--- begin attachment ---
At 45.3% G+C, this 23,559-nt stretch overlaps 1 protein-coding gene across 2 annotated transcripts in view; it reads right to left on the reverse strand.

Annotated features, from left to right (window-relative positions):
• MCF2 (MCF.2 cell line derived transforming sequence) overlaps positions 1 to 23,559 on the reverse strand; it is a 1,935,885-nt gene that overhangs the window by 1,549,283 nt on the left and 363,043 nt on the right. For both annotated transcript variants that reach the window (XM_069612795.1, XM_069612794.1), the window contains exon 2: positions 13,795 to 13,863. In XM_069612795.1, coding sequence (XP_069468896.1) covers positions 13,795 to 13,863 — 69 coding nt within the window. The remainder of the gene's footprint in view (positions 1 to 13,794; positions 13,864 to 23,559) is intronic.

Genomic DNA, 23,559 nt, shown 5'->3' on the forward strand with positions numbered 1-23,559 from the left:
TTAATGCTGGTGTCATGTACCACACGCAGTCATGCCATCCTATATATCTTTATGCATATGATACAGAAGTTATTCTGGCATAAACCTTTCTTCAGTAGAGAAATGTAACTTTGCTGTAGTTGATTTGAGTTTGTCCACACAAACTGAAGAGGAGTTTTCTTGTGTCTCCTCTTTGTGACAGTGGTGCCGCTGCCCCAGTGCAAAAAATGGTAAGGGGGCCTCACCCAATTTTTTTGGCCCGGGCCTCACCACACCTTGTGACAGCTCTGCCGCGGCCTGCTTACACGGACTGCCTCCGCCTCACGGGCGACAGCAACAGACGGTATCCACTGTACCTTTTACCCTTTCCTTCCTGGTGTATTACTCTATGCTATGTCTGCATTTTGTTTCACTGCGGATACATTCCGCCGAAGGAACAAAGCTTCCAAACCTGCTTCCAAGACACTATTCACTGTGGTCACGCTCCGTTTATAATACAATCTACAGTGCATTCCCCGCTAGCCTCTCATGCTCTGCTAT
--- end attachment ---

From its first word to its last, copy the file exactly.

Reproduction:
At 45.3% G+C, this 23,559-nt stretch overlaps 1 protein-coding gene across 2 annotated transcripts in view; it reads right to left on the reverse strand.

Annotated features, from left to right (window-relative positions):
• MCF2 (MCF.2 cell line derived transforming sequence) overlaps positions 1 to 23,559 on the reverse strand; it is a 1,935,885-nt gene that overhangs the window by 1,549,283 nt on the left and 363,043 nt on the right. For both annotated transcript variants that reach the window (XM_069612795.1, XM_069612794.1), the window contains exon 2: positions 13,795 to 13,863. In XM_069612795.1, coding sequence (XP_069468896.1) covers positions 13,795 to 13,863 — 69 coding nt within the window. The remainder of the gene's footprint in view (positions 1 to 13,794; positions 13,864 to 23,559) is intronic.

Genomic DNA, 23,559 nt, shown 5'->3' on the forward strand with positions numbered 1-23,559 from the left:
TTAATGCTGGTGTCATGTACCACACGCAGTCATGCCATCCTATATATCTTTATGCATATGATACAGAAGTTATTCTGGCATAAACCTTTCTTCAGTAGAGAAATGTAACTTTGCTGTAGTTGATTTGAGTTTGTCCACACAAACTGAAGAGGAGTTTTCTTGTGTCTCCTCTTTGTGACAGTGGTGCCGCTGCCCCAGTGCAAAAAATGGTAAGGGGGCCTCACCCAATTTTTTTGGCCCGGGCCTCACCACACCTTGTGACAGCTCTGCCGCGGCCTGCTTACACGGACTGCCTCCGCCTCACGGGCGACAGCAACAGACGGTATCCACTGTACCTTTTACCCTTTCCTTCCTGGTGTATTACTCTATGCTATGTCTGCATTTTGTTTCACTGCGGATACATTCCGCCGAAGGAACAAAGCTTCCAAACCTGCTTCCAAGACACTATTCACTGTGGTCACGCTCCGTTTATAATACAATCTACAGTGCATTCCCCGCTAGCCTCTCATGCTCTGCTAT